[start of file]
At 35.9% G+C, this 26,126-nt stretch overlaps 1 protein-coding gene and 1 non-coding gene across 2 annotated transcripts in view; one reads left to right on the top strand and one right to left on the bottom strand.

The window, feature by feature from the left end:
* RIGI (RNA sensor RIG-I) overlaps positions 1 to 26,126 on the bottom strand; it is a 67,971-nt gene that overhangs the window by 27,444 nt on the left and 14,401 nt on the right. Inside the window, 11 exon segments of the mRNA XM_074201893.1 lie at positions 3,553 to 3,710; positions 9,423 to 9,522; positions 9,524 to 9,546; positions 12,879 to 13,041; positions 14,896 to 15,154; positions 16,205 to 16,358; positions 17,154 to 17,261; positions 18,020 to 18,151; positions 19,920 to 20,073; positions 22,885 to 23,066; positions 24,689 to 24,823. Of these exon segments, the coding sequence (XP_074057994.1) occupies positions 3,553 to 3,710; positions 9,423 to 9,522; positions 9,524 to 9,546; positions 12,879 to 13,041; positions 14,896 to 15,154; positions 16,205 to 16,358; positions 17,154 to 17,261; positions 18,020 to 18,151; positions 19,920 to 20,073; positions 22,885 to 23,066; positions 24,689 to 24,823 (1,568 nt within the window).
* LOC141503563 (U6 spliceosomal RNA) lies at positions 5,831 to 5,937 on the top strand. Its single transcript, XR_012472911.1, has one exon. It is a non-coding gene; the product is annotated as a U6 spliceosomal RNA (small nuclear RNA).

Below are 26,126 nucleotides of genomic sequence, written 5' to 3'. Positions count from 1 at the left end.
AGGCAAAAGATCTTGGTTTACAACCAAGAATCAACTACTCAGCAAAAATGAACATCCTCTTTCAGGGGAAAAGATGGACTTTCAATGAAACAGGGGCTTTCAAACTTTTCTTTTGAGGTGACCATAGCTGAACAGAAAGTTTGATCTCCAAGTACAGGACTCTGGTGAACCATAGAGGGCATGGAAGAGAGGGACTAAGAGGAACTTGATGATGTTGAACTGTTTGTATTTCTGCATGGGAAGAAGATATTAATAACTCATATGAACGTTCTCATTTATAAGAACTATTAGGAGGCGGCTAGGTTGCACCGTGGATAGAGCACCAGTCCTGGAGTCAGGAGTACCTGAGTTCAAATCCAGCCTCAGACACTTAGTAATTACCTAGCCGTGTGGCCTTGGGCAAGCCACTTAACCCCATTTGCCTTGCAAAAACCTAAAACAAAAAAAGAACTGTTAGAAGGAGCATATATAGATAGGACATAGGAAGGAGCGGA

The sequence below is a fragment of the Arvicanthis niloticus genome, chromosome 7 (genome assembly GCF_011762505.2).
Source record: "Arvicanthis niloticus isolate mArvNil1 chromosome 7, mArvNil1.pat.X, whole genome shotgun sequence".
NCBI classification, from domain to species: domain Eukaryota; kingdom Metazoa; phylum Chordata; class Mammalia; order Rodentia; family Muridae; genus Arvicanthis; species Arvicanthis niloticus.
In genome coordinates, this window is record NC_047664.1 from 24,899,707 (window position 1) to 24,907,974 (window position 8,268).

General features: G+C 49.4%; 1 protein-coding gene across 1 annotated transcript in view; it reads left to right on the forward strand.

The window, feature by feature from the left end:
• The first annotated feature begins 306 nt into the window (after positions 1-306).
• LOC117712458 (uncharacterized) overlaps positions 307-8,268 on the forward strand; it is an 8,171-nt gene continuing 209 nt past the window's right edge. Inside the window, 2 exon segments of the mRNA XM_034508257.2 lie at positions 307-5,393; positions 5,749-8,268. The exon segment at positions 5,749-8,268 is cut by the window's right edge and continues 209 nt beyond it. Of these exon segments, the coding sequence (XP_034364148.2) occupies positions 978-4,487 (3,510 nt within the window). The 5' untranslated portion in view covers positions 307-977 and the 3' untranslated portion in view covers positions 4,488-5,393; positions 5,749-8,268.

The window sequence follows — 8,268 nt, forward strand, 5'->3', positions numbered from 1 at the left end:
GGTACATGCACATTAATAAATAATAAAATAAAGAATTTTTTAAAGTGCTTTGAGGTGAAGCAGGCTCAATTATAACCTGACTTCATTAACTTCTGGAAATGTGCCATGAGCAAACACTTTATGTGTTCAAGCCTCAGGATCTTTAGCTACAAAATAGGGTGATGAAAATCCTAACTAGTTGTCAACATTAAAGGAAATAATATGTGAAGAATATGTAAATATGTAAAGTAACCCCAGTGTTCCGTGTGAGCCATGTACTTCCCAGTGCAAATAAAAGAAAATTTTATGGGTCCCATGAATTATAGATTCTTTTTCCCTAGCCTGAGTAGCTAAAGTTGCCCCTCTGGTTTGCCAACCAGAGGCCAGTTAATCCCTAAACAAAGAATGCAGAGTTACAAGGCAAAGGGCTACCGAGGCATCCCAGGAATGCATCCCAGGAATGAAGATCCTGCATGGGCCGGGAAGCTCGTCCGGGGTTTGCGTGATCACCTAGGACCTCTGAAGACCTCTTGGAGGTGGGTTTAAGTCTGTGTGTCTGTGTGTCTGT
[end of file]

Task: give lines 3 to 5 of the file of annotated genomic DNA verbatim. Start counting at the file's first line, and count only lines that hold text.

* RIGI (RNA sensor RIG-I) overlaps positions 1 to 26,126 on the bottom strand; it is a 67,971-nt gene that overhangs the window by 27,444 nt on the left and 14,401 nt on the right. Inside the window, 11 exon segments of the mRNA XM_074201893.1 lie at positions 3,553 to 3,710; positions 9,423 to 9,522; positions 9,524 to 9,546; positions 12,879 to 13,041; positions 14,896 to 15,154; positions 16,205 to 16,358; positions 17,154 to 17,261; positions 18,020 to 18,151; positions 19,920 to 20,073; positions 22,885 to 23,066; positions 24,689 to 24,823. Of these exon segments, the coding sequence (XP_074057994.1) occupies positions 3,553 to 3,710; positions 9,423 to 9,522; positions 9,524 to 9,546; positions 12,879 to 13,041; positions 14,896 to 15,154; positions 16,205 to 16,358; positions 17,154 to 17,261; positions 18,020 to 18,151; positions 19,920 to 20,073; positions 22,885 to 23,066; positions 24,689 to 24,823 (1,568 nt within the window).
* LOC141503563 (U6 spliceosomal RNA) lies at positions 5,831 to 5,937 on the top strand. Its single transcript, XR_012472911.1, has one exon. It is a non-coding gene; the product is annotated as a U6 spliceosomal RNA (small nuclear RNA).

Below are 26,126 nucleotides of genomic sequence, written 5' to 3'. Positions count from 1 at the left end.